In the last few years, social media has quickly moved to the core of marketing communications. As a result, PR executives of all stripes are jockeying to take the lead on social channels. Now it appears as if they’re making some progress.
According to the Guardian, major PR firms have agreed that they will not represent clients who deny man-made climate change or take campaigns seeking to block regulations limiting carbon pollution. But it’s not that cut and dry.
Generating earned media is hardly a given, and PR pros are constantly on the hook to find other ways to get fannies in the proverbial seats.
Although there has been a lot of talk about the adoption of the Barcelona Principles in the public relations community over the past few years, there has been very little detail reported about the voluntary standards that the industry is adopting to put these principles into action.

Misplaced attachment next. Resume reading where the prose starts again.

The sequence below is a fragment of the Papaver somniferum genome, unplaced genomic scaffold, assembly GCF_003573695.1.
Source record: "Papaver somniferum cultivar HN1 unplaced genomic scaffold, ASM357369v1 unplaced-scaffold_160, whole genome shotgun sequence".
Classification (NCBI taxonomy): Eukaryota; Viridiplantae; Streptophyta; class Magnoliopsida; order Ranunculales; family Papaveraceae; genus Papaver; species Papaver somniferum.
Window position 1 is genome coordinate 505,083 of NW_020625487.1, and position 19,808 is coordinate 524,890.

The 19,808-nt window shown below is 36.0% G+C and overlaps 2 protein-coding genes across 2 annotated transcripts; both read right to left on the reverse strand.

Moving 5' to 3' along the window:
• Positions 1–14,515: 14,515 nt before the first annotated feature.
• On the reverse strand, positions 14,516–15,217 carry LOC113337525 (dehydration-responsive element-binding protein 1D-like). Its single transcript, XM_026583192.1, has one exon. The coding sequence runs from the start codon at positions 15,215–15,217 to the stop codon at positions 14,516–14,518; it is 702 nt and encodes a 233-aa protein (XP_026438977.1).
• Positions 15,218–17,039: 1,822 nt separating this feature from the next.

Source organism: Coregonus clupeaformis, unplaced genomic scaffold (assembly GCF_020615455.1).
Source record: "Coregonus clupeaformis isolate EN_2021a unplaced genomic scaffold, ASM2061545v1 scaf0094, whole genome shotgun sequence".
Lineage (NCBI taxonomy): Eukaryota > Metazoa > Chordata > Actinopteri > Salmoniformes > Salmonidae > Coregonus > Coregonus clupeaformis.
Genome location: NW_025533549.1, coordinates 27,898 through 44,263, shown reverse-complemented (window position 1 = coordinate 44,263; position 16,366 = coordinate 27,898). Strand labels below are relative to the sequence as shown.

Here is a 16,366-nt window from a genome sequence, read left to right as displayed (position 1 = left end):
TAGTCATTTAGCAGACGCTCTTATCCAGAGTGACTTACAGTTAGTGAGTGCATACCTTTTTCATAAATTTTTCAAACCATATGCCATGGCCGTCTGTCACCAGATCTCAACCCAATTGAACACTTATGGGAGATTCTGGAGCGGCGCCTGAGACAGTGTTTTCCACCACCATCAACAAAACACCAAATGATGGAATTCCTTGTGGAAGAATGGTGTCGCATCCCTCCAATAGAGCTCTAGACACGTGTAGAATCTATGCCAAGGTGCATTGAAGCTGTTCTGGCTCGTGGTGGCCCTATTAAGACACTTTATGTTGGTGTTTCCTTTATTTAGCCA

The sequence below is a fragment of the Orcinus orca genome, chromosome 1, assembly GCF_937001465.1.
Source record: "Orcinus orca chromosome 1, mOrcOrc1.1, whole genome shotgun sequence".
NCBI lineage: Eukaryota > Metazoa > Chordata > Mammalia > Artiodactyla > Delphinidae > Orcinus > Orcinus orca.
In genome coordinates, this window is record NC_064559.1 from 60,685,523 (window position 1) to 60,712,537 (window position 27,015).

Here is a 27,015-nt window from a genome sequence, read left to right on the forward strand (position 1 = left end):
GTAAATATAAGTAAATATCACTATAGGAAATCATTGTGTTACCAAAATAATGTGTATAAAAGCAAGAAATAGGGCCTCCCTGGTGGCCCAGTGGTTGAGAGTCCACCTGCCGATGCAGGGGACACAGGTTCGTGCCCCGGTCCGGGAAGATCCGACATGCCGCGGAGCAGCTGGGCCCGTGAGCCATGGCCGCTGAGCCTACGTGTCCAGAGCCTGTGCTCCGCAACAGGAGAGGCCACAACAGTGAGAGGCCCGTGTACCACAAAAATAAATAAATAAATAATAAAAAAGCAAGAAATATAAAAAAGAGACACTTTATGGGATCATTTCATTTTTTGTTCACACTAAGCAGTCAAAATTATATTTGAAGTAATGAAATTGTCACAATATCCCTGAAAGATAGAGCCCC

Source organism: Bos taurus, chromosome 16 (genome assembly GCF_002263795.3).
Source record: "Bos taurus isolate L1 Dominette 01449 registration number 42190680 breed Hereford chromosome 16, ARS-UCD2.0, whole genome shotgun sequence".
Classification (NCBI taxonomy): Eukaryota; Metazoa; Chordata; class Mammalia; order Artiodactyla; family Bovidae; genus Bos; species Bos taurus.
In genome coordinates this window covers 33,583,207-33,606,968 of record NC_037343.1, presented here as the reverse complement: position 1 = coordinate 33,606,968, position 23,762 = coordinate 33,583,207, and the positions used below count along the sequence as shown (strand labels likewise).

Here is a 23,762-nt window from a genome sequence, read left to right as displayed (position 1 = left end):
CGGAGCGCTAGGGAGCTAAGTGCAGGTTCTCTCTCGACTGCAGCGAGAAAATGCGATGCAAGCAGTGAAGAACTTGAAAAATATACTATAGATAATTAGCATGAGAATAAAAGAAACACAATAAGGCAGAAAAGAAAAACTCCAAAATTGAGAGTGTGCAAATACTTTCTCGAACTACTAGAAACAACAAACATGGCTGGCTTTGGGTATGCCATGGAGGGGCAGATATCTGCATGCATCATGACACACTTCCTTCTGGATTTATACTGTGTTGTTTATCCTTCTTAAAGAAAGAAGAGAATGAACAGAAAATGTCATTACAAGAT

It’s an occupational hazard for communicators: It takes years to cultivate a solid reputation, but it could vanish virtually overnight with one boneheaded move by the company. One way to mitigate that possibility may be for PR pros to rethink (and reconfigure) reputation management.